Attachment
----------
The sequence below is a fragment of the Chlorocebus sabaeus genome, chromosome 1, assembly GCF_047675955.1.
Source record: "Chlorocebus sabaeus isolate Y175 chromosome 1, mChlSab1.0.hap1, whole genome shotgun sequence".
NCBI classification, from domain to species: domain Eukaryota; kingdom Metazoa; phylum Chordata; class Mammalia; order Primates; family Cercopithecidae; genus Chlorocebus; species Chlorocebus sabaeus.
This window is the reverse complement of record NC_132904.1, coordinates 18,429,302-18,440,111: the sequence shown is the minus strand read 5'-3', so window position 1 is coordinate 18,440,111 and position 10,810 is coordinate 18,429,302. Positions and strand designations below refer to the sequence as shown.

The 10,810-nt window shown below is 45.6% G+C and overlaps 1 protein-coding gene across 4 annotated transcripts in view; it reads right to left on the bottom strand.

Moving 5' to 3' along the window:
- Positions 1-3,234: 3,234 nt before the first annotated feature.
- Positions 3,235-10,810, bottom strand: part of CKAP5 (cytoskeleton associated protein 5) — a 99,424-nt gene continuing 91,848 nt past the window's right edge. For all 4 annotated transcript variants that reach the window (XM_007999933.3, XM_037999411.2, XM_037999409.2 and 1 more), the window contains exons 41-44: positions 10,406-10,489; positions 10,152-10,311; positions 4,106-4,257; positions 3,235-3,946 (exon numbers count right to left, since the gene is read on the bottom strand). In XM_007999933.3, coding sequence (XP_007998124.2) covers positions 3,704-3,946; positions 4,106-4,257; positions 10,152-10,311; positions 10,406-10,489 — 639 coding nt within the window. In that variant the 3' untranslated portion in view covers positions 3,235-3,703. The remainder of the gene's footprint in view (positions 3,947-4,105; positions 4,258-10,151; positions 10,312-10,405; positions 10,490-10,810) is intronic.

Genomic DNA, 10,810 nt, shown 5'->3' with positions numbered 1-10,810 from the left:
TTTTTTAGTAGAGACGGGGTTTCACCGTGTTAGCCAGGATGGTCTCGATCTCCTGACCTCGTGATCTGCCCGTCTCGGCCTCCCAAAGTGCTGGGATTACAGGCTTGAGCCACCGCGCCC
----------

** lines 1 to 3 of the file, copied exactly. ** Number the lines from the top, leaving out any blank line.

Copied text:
The sequence below is a fragment of the Chlorocebus sabaeus genome, chromosome 1, assembly GCF_047675955.1.
Source record: "Chlorocebus sabaeus isolate Y175 chromosome 1, mChlSab1.0.hap1, whole genome shotgun sequence".
NCBI classification, from domain to species: domain Eukaryota; kingdom Metazoa; phylum Chordata; class Mammalia; order Primates; family Cercopithecidae; genus Chlorocebus; species Chlorocebus sabaeus.